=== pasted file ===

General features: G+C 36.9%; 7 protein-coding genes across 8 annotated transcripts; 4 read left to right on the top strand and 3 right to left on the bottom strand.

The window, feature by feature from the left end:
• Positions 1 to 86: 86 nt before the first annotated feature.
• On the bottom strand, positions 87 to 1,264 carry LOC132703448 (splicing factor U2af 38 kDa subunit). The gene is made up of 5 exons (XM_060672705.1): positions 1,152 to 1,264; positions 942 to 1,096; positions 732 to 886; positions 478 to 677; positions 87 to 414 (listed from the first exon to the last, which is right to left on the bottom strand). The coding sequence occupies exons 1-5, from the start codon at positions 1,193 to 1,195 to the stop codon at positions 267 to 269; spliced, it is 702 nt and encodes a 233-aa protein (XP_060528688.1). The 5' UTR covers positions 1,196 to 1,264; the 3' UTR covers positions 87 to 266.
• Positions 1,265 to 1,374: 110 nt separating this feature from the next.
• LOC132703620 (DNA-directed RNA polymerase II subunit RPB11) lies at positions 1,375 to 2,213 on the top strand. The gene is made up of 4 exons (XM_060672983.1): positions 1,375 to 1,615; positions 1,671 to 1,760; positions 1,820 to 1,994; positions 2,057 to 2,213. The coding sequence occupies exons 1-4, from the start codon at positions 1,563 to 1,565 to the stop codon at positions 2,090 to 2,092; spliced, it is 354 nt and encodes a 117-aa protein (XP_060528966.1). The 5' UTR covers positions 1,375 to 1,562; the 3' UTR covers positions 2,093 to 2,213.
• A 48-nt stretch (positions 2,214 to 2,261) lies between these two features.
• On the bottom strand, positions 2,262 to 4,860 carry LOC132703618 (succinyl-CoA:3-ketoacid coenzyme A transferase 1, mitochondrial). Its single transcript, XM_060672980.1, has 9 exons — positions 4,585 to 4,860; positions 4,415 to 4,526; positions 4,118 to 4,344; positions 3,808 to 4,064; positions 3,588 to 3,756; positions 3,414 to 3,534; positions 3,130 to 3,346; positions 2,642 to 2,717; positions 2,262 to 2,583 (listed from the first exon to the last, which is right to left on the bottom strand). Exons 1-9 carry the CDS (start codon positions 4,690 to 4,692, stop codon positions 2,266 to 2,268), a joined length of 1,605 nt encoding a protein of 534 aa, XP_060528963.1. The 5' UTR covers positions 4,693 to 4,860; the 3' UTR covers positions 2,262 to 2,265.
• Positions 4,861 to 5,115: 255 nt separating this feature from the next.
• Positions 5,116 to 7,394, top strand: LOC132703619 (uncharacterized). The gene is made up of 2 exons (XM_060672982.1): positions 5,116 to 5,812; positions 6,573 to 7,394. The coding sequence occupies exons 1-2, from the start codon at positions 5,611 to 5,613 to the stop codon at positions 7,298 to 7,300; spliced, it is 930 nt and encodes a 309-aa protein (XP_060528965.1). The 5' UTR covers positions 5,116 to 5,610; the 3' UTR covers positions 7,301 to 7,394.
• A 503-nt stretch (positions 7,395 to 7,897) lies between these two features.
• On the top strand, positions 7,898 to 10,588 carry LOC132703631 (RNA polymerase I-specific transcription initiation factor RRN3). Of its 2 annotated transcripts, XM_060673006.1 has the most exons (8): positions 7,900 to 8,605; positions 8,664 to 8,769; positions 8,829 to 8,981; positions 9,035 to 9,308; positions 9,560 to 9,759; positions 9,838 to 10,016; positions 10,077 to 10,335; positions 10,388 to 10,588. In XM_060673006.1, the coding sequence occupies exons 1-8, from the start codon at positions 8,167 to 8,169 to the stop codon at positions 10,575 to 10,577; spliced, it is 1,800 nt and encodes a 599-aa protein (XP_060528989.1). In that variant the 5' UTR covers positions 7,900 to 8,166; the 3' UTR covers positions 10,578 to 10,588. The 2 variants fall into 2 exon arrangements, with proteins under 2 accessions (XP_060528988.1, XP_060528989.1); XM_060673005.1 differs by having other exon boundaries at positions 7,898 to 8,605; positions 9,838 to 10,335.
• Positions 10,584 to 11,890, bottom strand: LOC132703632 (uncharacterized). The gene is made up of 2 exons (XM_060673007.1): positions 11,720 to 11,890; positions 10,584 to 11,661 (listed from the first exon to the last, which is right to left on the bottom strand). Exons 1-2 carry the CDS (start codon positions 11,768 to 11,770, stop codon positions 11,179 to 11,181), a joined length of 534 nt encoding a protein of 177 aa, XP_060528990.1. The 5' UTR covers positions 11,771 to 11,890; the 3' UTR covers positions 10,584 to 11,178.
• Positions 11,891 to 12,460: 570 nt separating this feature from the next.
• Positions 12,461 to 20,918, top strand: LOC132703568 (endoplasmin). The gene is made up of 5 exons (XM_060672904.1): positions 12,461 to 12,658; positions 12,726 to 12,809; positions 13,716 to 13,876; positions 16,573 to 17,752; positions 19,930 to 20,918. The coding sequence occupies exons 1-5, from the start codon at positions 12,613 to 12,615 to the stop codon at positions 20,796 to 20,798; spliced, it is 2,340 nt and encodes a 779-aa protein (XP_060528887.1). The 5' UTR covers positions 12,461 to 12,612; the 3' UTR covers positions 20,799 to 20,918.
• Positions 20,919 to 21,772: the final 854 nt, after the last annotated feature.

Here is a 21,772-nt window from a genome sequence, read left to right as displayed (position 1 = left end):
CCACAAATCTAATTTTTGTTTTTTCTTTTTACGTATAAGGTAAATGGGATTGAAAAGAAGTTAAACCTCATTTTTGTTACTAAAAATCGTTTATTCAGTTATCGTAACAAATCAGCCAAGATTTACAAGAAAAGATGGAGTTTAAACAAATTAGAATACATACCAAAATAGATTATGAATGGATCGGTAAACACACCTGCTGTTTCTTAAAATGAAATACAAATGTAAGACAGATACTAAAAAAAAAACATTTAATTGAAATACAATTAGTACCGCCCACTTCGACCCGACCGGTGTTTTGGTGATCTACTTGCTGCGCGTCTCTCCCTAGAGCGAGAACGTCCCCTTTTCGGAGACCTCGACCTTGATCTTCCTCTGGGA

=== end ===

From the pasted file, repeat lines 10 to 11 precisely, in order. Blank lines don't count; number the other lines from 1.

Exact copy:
• Positions 5,116 to 7,394, top strand: LOC132703619 (uncharacterized). The gene is made up of 2 exons (XM_060672982.1): positions 5,116 to 5,812; positions 6,573 to 7,394. The coding sequence occupies exons 1-2, from the start codon at positions 5,611 to 5,613 to the stop codon at positions 7,298 to 7,300; spliced, it is 930 nt and encodes a 309-aa protein (XP_060528965.1). The 5' UTR covers positions 5,116 to 5,610; the 3' UTR covers positions 7,301 to 7,394.
• A 503-nt stretch (positions 7,395 to 7,897) lies between these two features.